The Turf Club, near Snelling and University Avenues in St. Paul, is marked by a green horseshoe sign which calls it the “Best Remnant of the '40s,” a claim that contrasts with the decidedly more contemporary patrons smoking in the doorway. Enter the darkened interior and you’ll spot a long bar, strings of lights, darts, pinball, and a photo booth. This classic dark and gritty dive bar is the perfect place for a reading.
Last night, the bar hosted its almost-monthly Riot Act Reading Series, organized by Paul Dickinson and Laura Brandenburg. The series got its start about five years ago at the Loring Pasta Bar (then put on by Dickinson), and recently moved to the Turf Club. Says Brandenburg, “[The series] has a punk rock history.” (Dickinson is the lead singer and guitarist in punk rock band Frances Gumm.)
Underscoring Brandenburg's assertion, Laurie Lindeen read from her new memoir, Petal Pusher, A Rock and Roll Cinderella Story, which chronicles Lindeen’s experiences as a member of Zuzu’s Petals, an all-girl pop-punk band that formed in the late 1980s and made its mark on the music scene in the early 1990s.
Dickinson opened the evening by joking, “I know many of you are here on court order,” as he raised his pint of beer and launched into a series of darkly funny poems punctuated by quips such as “I’ve been thrown to the wolves so many times I’m part of the pack,” and “Air Force laser beams slice government cheese for lunch,” and “Foucault, you rabid Frenchy.” Brandenburg followed with a “poem cycle” on fear, jealousy, and rage delivered partly in a slightly demented-sounding southern accent.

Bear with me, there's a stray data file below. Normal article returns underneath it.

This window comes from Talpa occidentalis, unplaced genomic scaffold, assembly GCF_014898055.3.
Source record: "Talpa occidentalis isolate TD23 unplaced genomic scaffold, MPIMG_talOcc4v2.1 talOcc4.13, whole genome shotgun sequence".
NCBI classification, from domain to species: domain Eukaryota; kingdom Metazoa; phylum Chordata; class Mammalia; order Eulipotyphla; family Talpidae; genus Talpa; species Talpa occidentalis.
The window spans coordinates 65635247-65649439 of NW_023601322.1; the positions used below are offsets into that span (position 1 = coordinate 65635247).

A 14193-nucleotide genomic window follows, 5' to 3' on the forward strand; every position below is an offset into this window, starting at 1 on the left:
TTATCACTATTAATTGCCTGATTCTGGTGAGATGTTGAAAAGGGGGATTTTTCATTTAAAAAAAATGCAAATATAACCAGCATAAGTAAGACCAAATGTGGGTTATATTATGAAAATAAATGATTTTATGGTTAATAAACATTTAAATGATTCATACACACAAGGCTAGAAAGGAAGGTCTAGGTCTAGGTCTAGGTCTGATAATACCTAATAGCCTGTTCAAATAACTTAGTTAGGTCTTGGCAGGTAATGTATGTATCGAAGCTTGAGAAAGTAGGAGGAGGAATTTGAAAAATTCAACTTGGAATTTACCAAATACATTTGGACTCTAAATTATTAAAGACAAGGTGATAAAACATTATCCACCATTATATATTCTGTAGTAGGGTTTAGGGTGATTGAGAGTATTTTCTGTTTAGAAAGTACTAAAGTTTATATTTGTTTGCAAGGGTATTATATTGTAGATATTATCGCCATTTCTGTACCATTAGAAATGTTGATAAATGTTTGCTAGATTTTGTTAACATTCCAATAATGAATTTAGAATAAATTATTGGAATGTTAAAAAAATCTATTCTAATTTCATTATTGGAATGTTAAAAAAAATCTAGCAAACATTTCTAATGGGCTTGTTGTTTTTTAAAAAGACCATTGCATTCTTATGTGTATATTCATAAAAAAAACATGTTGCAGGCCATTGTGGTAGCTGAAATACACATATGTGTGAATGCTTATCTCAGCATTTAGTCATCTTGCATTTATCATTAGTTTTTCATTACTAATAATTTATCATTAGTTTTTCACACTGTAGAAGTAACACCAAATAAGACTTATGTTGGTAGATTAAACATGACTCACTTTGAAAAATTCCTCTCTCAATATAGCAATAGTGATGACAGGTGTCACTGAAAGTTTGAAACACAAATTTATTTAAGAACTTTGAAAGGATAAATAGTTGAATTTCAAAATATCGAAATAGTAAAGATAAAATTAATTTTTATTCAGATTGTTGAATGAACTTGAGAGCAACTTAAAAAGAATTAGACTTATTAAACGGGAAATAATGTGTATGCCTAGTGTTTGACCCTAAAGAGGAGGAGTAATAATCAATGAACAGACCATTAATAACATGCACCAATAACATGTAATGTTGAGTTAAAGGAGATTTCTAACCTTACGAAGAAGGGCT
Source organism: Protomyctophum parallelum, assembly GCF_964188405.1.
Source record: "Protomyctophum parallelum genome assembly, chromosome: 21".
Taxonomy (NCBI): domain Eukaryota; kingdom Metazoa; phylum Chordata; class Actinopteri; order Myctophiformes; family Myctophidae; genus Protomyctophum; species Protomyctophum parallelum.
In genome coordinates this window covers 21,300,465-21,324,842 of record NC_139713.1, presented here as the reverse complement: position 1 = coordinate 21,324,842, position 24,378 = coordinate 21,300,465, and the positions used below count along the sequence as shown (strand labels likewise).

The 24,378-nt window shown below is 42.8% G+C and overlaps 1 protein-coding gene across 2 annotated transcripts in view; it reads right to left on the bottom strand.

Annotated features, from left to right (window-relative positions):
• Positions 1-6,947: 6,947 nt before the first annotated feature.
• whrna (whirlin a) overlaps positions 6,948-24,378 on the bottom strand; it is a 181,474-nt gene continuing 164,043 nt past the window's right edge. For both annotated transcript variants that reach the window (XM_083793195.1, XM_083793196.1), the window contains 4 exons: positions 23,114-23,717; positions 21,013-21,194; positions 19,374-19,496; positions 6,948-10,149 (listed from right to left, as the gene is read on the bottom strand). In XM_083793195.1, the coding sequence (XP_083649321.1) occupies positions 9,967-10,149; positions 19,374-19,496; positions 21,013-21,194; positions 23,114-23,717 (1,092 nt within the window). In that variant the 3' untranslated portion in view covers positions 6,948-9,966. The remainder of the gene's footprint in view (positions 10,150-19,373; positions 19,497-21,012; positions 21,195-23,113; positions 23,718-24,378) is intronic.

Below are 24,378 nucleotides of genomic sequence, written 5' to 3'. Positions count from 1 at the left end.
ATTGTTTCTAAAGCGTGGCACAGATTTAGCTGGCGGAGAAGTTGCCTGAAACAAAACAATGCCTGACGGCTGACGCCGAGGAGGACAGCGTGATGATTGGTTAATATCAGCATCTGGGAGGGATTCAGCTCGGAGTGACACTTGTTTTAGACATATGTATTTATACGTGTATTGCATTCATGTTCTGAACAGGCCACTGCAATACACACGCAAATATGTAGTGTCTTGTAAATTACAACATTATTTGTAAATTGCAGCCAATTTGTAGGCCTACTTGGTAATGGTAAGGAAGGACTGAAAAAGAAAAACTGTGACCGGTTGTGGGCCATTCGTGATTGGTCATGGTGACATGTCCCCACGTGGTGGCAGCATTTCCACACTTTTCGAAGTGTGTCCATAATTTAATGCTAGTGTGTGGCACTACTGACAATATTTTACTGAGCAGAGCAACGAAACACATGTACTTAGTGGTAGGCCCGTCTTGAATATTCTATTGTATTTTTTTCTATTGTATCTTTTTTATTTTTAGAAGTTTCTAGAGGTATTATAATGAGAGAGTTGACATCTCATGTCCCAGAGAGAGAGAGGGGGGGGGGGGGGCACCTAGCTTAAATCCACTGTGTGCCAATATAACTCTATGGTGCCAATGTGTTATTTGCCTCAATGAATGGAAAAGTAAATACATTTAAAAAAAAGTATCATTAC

Then Lindeen took the stage, book in hand, her blonde curls and red and white floral print dress lending her a rather angelic aura amid the red glow of the ceiling lights. She looked more like the mom, writing teacher, and published author that she’s become than a rock 'n’ roller. But then, looks can be deceiving.
Lindeen read a few passages, including one about a night spent in an hourly motel—the only place the band could afford—with rather unpleasant traces of former couples left behind on the floor, walls, and bedspread in Cherry Hill, New Jersey, after a gig at NYC’s legendary CBGB club. Needless to say, they sleep with their clothes on. She continued to read from chapters about opening for Adam Ant, singing Jesus Christ Superstar in the van on the way to a gig, and getting busted by an overzealous highway patrolman on the way to an important gig. Reading at the Turf Club instead of her more usual venue—Barnes & Noble—seems a bit more fitting: The stories are funny, insightful, and even a little quixotic. As Lindeen says, “Sometimes you can’t help yourself. Rock 'n’ roll is sexy as hell.”